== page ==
Let’s start with the branding issue – when a corporation purchases a business/franchise, it is due to the success the business has had and projected future earnings that can be attained via the purchase. Disney knew this when the purchased arguably the most successful movie/media franchise ever created in 2012. Of course, the new ownership will put their own spin on the franchise, once it is their property – but there is much wisdom in the old adage, if it ain’t broke, don’t fix it.

In the opinion of this blogger, Disney has gone a bridge too far in trying to update the Star Wars franchise for the millennial and  post-millennial generation. In their attempt to make it hip and relevant for younger consumers, they have lost much of the heart and philosophical underpinnings that made the franchise great. Two quick examples to show my point:

1) Their treatment of the Force has made it seem more like a parlor trick and less of an… “energy field created by all living things. It surrounds us and penetrates us, it binds the galaxy together.” Specifically, the way Rey, with no training or knowledge of the Force or Jedi Order, has Anakin’s light saber call to her or how she is the most powerful Jedi/Force user without any real reason for it.

2) The treatment of Original Trilogy characters is a bit flippant (almost like killing the past). Han Solo is shown as a dead beat dad who leaves Leia, after Ren turns. And eventually, he is killed off at the end of Episode 7. Luke Skywalker, the hero of the franchise, is shown to be an old curmudgeon, living in isolation and turned his back on the Jedi and the Force itself. He refuses to train Rey and in the end, thru some parlor Force trick, crosses space and time to sacrifice himself to save Leia and the Resistance. These characters are Star Wars – what the brand was built on and the Disney execs treat them like things that need to be disposed of, so the new brand image can be pushed forward.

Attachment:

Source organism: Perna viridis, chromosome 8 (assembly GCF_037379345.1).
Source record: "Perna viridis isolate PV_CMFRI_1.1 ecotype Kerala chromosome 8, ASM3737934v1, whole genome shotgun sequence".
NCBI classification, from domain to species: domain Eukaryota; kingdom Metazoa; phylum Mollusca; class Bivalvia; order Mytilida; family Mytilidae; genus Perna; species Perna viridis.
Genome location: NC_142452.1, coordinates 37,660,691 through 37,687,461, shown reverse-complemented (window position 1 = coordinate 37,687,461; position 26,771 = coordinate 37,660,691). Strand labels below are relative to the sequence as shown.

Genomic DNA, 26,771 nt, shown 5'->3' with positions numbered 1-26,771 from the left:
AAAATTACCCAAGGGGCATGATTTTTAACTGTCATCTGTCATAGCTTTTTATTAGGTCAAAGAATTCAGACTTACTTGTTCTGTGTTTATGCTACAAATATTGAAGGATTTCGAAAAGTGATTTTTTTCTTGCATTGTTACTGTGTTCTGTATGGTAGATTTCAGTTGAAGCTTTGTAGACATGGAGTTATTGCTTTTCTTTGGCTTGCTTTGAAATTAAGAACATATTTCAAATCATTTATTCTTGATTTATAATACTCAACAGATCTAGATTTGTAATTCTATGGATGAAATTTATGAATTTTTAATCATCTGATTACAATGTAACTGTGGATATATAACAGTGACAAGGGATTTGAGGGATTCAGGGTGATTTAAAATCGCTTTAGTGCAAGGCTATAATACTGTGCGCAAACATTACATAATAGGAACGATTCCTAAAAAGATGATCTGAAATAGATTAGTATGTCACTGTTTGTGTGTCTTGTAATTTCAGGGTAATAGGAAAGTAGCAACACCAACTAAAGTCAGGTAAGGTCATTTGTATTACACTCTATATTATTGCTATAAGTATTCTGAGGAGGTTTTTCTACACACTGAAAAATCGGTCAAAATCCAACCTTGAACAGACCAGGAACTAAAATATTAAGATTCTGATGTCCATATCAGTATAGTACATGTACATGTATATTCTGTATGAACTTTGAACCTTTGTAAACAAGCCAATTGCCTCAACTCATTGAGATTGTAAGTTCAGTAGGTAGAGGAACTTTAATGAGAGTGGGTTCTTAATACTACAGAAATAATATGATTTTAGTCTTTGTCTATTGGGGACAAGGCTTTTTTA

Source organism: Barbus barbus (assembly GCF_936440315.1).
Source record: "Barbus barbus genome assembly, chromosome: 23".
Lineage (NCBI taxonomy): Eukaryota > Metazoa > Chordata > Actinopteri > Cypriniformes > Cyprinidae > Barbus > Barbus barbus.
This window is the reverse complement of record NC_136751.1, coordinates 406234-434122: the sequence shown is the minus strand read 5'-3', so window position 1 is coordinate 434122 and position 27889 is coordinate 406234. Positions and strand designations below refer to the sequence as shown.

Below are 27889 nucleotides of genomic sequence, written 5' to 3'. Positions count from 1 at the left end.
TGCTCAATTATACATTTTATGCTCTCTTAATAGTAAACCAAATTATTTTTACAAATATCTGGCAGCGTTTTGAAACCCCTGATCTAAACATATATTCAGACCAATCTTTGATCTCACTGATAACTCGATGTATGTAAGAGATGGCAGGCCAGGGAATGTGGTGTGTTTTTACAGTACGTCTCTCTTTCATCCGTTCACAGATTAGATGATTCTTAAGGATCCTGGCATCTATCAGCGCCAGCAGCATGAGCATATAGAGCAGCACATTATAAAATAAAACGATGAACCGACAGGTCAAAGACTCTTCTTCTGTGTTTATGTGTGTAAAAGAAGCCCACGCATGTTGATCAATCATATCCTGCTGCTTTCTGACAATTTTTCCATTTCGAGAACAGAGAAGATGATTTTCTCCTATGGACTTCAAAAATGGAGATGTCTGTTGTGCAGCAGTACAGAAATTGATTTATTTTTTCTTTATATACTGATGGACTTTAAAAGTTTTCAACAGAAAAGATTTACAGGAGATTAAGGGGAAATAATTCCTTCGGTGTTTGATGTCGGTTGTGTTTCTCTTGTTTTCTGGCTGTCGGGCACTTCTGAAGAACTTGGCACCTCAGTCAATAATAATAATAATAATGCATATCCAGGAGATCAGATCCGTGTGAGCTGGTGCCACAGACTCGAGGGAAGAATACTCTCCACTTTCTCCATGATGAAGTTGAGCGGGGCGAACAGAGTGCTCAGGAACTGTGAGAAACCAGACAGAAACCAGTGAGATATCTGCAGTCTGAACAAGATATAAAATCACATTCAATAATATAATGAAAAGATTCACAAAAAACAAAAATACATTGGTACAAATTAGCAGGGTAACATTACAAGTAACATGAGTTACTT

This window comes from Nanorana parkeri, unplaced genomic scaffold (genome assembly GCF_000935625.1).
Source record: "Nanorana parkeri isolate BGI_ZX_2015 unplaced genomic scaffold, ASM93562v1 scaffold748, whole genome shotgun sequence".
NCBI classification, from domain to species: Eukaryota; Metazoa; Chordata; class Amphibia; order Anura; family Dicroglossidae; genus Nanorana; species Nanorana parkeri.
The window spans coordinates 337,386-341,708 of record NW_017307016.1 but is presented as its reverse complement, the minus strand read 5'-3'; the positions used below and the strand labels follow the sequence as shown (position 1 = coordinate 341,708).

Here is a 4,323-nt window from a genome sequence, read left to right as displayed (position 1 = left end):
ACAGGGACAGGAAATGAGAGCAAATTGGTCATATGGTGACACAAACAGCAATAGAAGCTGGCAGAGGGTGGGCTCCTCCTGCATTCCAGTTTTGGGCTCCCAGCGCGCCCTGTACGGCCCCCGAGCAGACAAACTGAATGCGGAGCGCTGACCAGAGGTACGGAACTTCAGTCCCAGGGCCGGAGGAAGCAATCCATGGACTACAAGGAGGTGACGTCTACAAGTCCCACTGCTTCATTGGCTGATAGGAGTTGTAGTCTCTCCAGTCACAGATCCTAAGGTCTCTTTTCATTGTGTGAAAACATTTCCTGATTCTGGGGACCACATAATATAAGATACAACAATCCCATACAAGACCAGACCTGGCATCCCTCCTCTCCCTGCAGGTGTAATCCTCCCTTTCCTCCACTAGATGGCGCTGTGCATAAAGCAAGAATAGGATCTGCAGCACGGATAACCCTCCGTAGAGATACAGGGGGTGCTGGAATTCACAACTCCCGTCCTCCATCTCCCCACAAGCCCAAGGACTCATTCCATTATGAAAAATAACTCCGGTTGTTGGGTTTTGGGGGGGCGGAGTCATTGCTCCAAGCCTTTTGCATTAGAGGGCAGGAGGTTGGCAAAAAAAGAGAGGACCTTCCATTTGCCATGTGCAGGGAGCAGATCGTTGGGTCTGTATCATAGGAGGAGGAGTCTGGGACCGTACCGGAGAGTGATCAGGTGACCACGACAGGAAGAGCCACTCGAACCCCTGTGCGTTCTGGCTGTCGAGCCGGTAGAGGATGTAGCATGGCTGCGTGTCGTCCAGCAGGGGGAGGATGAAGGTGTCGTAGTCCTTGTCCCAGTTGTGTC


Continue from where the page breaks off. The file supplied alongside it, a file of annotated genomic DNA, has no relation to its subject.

The two examples above are ways that a corporation mistakenly tries to put their own image on a franchise with a legendary brand image – and causes a rift in the fan base (who also happen to be their best customers).

The Marketing Segmentation issue is evident into how the fan base has split. Most fans in their late 30’s and older prefer the older movies and pre-Disney material. Fans who are under 35 are more supportive of the newer post-Disney material.

As a marketer, both groups need to be serviced as they are both valuable customers and sources of potential profit.  The interesting thing is there is synergy between these two segments – the older generation are the parents of the younger fans. So, it would make sense to introduce change, while retaining some of the original successful brand image that was purchased. As it is the parents who control the purse strings and are paying for tickets and buying the toys – their opinion and wishes matter, just as much as the newer fan base that is being cultivated.

In closing, I think that post-Disney Star Wars is in a bit of a transition period. They would be best served remembering why they bought the franchise (the successful brand image George Lucas cultivated for over 40 years). Additionally, they need to make better decisions with directors, actors and story arcs – so the fans of all ages can once again embrace this amazing franchise and restore it to it’s former greatness,